The large-scale cuts, which would represent about 10 percent of HSBC’s work force, are part of the company’s strategy to reduce expenses by $2.5 billion to $3.5 billion over the next two years. The layoffs include 5,000 positions the bank has already started to eliminate this year by closing some businesses.
“They are obviously tackling their pretty poor cost-to-income ratio with the job cuts,” Jane Coffey, head of equities at Royal London Asset Management, said.
HSBC is the latest bank to announce job cuts amid regulatory uncertainty and global economic weakness.Â Credit SuisseÂ said last week that it planned to eliminate 2,000 positions, or 4 percent of its jobs.Â Goldman SachsÂ andÂ Morgan StanleyÂ are also reducing their head counts. (A person with direct knowledge of the HSBC decision put the layoffs at 10,000 on Sunday.)
The job cuts come as HSBC reported decent earnings in the second quarter. On Monday, the bank said that profit rose 36 percent to $9.2 billion in the first six months of this year, up from $6.7 billion in the same period last year. It set aside $5.3 billion for bad loans and other credit risks, 30 percent less than in the first half of last year.
Stuart T. Gulliver, who took over as HSBC’s chief executive in January, said he was “pleased with these results, which mark a first step in the right direction on what will be a long journey.”
Shares of the British bank rose 4.4 percent in London after the bank reported better-than-expected first-half profit.
Most of the job cuts are focused on the more mature markets, including Europe and the United States. The financial firm closed its retail banking operation in Russia and Poland, shut 66 bank branches in Mexico and sold insurance businesses in Britain, Bermuda and Mexico.
HSBC announced Sunday that it wouldÂ sell 195 of its branchesÂ in upstate New York to theÂ First Niagara Financial GroupÂ for about $1 billion. The bank is also in talks with potential buyers for its credit card business in the United States. Mr. Gulliver said.Â Capital One Financial, said analysts, could be among the suitors.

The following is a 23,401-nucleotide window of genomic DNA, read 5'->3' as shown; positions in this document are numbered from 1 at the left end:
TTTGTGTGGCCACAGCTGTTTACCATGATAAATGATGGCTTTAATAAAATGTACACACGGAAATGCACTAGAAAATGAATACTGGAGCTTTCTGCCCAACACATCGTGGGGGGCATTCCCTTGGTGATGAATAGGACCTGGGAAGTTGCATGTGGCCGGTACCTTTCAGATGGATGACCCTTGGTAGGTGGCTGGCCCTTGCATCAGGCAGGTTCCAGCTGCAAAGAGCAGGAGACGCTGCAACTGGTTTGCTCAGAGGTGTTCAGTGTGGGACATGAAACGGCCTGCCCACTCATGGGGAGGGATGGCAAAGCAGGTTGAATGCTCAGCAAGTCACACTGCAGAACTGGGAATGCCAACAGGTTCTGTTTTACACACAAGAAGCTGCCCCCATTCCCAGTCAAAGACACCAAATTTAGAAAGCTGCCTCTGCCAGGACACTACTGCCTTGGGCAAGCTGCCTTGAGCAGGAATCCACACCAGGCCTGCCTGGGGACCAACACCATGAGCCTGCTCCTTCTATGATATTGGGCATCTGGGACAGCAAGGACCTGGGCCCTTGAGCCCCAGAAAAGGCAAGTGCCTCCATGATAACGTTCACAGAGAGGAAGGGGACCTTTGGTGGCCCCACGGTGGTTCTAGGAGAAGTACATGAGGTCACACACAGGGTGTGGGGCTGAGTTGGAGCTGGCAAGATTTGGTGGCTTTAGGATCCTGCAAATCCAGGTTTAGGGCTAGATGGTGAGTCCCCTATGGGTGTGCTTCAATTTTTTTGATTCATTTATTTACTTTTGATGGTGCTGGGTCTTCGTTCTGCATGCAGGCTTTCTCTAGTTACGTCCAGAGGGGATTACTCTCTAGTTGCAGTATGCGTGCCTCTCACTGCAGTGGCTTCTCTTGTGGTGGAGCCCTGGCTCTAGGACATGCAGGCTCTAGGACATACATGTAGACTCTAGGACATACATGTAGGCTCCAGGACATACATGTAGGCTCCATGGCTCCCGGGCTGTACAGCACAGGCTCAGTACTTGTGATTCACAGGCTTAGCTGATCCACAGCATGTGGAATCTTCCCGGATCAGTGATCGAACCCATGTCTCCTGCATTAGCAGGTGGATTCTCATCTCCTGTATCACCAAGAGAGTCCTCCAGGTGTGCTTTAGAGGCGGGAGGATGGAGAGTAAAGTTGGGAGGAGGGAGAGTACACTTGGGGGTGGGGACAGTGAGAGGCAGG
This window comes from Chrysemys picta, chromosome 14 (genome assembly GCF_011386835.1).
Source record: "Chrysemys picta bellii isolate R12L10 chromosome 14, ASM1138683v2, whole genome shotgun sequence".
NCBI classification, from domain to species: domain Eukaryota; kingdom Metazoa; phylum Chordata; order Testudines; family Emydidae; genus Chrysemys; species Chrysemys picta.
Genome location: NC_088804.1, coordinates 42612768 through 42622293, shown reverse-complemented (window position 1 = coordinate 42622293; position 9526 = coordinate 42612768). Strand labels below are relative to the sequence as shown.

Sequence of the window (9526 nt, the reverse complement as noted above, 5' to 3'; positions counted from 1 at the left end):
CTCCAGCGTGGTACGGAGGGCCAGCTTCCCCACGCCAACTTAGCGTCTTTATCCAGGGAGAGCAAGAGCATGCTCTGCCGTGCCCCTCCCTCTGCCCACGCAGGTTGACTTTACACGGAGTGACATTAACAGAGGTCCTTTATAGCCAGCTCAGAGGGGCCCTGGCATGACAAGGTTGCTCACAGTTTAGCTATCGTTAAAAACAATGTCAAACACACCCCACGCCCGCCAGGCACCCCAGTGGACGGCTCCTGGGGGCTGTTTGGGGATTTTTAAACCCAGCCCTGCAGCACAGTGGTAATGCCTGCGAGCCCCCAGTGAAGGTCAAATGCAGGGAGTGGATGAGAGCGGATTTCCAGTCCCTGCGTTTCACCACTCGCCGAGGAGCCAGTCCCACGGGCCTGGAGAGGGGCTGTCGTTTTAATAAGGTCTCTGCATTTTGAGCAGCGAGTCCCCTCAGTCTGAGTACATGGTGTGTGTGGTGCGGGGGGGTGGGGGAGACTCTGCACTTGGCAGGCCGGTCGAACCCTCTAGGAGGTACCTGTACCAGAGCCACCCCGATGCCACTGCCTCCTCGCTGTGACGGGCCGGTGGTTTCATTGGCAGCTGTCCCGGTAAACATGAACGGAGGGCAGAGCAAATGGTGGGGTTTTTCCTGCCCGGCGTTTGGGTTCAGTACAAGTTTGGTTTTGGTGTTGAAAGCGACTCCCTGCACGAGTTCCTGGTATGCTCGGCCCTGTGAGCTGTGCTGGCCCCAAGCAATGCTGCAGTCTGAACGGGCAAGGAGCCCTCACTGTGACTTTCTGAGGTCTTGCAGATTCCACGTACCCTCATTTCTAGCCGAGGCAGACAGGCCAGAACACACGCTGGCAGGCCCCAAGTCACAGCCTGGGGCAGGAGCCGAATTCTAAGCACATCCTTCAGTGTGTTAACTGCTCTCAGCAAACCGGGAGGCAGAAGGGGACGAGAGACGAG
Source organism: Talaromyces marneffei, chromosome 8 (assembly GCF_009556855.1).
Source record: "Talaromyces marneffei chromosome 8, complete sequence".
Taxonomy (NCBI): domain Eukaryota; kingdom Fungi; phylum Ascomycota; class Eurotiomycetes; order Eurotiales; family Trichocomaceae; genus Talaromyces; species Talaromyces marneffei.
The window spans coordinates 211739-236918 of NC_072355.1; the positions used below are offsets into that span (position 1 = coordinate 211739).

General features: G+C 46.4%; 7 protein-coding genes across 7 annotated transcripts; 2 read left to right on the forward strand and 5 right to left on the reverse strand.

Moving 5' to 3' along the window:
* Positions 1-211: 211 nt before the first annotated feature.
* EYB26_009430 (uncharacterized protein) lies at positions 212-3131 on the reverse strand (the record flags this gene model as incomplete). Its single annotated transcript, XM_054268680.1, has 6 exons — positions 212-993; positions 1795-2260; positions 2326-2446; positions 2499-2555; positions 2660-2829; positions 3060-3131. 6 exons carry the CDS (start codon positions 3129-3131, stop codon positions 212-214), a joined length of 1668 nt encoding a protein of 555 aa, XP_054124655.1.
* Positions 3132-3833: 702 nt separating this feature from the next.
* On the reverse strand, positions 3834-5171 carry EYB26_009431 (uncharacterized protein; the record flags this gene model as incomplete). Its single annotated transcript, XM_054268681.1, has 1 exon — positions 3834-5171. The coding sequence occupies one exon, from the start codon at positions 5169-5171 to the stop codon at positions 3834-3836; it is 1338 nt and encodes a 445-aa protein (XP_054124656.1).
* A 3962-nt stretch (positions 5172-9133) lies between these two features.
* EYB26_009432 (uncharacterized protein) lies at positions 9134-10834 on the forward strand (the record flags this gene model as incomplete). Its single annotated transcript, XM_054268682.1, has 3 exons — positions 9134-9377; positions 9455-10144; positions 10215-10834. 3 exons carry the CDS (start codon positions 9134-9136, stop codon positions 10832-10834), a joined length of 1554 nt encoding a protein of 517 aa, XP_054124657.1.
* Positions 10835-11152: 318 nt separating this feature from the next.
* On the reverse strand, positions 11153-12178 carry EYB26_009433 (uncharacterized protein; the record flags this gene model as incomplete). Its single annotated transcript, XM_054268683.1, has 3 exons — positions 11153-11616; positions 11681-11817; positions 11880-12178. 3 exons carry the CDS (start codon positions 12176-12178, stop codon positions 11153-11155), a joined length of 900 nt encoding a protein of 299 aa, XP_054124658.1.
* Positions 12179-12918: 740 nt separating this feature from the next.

Despite the retreat in the developed countries, HSBC plans to continue hiring in Asia and Brazil. The bank’s costs rose to 57.5 percent in relation to revenue in the first half, from 50.9 percent a year earlier, partly because a war for talent in Asia pushed up staff costs. Mr. Gulliver said he expected such expense to remain high despite some signs that China’s economy had started to cool.
HSBC’s earnings and share price fared better over the last year than its British competitors, includingBarclays, because the bank generates a large amounts of profit from fast-growing regions, with more than half of earnings coming from Asia.
Gain in commercial and retail banking operations and its wealth management unit more than compensated for a drop at HSBC’s investment banking unit. Pretax profit rose 3 percent to $11.5 billion in the first half from $11.1 billion in the period last year, while earnings at its investment banking unit fell to $4.8 billion from $5.4 billion.
Still, Mr. Gulliver is seeking to reduce costs in light of stricter financial regulation and a difficult economic environment in Britain, its home market, and the rest of Europe. Mr. Gulliver said he expected the economic outlook for Asia and other emerging markets to “remain positive.”
“Growth in the U.S. and Europe is likely to remain sluggish as long as the impact of high debt levels and government budget cuts weigh on economic activity,” he said.
This post has been revised to reflect the following correction:
Correction: August 1, 2011
An earlier version of the story imprecisely described the layoffs. HSBC plans to cut 30,000 jobs through 2013. The bank has previously started to eliminate 5,000 of those positions.